Green fluorescence intensity was measured for the living cell population, which was constantly kept at 4° C. Presentations of the resulting histograms were processed with the WinMDI-software (multiple document interface and Flow cytometry applications, version 2.1.3, TSRI.

Flow cytometric analysis of the bispecific character of BsAb (αBCL1×αCD3) was essentially performed in a similar procedure, but here different tumor cells and detection systems were used. For immunofluorescence staining of the TE2 (CD+) cells pre-treated with BsAb (αBCL1×αCD3) (15 μg/ml) we used the biotinylated BCL1 IgM antibody (gift Dr. K. Thielemans) followed by FITC-conjugated streptavidin (Sera-Lab LTD, Crawley Down, U.K.). BCL1vitro cells (BCL1+) were used to analyse the binding capacity of the chimeric Fab subunit of the bispecific antibody. The cells were loaded with BsAb (αBCL1×αCD3) and subsequently stained with the following detection antibodies: anti-His tag antibody (Qiagen Inc, Valencia, Calif., USA ), anti mouse IgG1 (Sigma), anti goat FITC conjugated (Sigma). Finally the green fluorescent cells were counted with a FACSCaliber cytometer.

Flow cytometric analysis of the trispecific (αhPLAP×αBCL1×αCD3) and the Fab-(scFv)2 molecule was essentially performed as described above, but different detection antibodies were used; anti mouse IgG γ/κ (1:200 dilution) and chicken anti goat IgG (H+L) FITC (1:200 dilution, Chemicon, Tenecula, Calif., USA).

T-Cell Proliferation Assay

For the hPLAP tumor model we used MO4I4 tumor cells and splenic T-cells from syngenic C3H/HeOUico, for the BCL1 lymphoma cells we used T-cells from syngenic BALB/c mice. All mice were purchased from the Charles River group (Sulzfeld, Germany) and kept and treated according to guidelines issued from the local ethical commission for animal experiments.

MO4I4 and BCL1vitro tumor cells were pre-treated with 50 μg/ml mitomycin C at 37′ C. in the dark for 12 h and 1.5 h respectively. After removal of the mitomycin C, 5×104 tumor cells were co-cultured with the corresponding 1×104 splenic T-cells in a round bottom well in the presence of the indicated concentration of the BsAb (αhPLAP×αCD3) (αBCL1×αCD3) or the trispecific molecule (αhPLAP×αCD3×αBCL1). After 48 h, the cells were pulsed with 0.5 μCi of tritium-thymidine ([3H]TdR 1mCi/ml, Amersham). 18 h later the cells were lysed by freezing, the DNA was harvested with an automatic cell harvester and the incorporated radioactivity was measured by scintillation counting using a Top-count machine (Packard, Meriden, Colo., USA)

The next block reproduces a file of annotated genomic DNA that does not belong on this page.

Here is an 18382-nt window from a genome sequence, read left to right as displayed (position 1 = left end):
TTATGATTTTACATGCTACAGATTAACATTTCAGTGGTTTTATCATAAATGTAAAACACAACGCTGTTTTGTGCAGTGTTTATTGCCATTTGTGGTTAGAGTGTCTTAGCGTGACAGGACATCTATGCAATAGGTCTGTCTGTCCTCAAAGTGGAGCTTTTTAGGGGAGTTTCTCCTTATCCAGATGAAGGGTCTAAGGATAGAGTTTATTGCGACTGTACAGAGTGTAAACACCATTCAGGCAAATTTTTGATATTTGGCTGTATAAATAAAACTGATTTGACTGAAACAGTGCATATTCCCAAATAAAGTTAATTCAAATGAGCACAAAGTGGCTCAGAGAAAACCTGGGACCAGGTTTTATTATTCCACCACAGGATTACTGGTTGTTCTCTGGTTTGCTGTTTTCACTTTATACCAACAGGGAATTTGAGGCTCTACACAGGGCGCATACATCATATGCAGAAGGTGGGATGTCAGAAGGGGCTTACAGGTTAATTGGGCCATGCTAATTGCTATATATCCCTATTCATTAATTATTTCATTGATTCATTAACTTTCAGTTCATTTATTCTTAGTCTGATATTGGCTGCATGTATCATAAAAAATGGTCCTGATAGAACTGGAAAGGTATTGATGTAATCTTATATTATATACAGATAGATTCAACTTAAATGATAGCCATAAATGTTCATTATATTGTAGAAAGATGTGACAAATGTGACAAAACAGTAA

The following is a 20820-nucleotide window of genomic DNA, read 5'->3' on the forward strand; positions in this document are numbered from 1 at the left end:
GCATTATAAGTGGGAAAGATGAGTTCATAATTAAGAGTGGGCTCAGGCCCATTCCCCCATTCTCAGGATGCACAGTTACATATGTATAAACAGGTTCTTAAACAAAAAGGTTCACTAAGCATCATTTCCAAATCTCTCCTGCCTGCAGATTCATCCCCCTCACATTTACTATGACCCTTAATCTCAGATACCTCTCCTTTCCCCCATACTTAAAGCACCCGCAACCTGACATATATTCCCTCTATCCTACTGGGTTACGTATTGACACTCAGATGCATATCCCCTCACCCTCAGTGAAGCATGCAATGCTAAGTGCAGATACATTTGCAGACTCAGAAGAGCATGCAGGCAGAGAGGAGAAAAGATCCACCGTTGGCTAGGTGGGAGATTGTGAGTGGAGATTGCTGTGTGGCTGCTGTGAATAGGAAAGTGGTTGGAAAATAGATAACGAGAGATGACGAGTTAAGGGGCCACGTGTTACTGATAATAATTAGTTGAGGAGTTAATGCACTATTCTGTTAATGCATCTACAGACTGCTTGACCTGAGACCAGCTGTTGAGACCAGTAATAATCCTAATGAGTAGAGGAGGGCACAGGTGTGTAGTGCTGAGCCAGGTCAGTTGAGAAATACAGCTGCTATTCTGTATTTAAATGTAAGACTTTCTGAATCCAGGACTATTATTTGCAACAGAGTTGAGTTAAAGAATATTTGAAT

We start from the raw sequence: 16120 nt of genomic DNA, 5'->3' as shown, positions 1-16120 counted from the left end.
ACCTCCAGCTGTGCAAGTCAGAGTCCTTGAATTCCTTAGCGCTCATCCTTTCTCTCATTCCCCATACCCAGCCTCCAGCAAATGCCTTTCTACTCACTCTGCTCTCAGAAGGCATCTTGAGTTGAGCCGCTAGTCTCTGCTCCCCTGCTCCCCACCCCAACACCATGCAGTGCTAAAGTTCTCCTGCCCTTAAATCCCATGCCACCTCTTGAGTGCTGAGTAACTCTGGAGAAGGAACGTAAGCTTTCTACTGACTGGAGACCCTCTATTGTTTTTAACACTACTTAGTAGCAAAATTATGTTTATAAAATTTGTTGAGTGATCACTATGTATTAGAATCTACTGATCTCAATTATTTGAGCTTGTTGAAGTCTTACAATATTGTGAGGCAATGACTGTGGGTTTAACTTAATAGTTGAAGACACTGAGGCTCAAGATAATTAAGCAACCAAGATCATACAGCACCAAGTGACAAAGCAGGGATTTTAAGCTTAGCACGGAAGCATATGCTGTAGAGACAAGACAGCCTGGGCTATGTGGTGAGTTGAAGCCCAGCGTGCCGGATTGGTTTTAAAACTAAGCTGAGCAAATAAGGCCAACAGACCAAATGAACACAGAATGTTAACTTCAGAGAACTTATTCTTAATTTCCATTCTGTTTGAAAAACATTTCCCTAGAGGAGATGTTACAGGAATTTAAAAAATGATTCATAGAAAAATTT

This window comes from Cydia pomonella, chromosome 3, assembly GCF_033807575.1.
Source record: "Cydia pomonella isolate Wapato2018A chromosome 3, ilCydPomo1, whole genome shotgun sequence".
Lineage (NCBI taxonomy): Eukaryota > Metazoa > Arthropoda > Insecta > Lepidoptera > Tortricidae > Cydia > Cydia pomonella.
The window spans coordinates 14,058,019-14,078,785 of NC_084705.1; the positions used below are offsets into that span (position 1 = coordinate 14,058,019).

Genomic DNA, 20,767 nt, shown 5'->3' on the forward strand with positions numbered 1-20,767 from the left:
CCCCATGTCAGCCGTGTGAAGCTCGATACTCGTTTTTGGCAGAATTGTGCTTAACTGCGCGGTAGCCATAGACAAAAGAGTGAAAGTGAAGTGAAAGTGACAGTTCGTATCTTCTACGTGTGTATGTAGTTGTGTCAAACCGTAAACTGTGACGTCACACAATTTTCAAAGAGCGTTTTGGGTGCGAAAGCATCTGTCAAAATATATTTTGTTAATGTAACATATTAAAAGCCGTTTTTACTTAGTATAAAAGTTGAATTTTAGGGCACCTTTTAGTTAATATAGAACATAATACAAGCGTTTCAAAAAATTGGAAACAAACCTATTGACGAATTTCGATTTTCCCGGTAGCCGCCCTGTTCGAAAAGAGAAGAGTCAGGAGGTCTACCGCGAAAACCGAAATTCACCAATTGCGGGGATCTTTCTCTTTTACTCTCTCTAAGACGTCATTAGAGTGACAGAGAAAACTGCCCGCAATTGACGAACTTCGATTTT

51Cr Release Assay

Primary alloreactive CTL responses were generated and investigated with a standard 51Cr release assay. Briefly, 4×106 splenic syngenic responder cells (C3H/HeOUico for the hPLAP tumormodel, BALB/c for the BCL1 tumor model) were mixed with 4×106 splenic allogenic stimulator cells (C57B1/6) that were treated with 50 μg/ml mitomycin C for 60 min at 37° C. in the dark. The mixed cell population was cocultured in 2 ml cultures in complete medium (RPMI 1640, with 10% foetal calf serum, 0.03% L-glutamine, 100 U/ml penicillin, 100 mg/l streptomycin, 0.4 mM sodium pyruvate and 5×10−5 M βME) in the presence of 30 U/ml mIL2. These cultures we re incubated at 37° C. in 5-7% CO2 in humidified air for 5 days.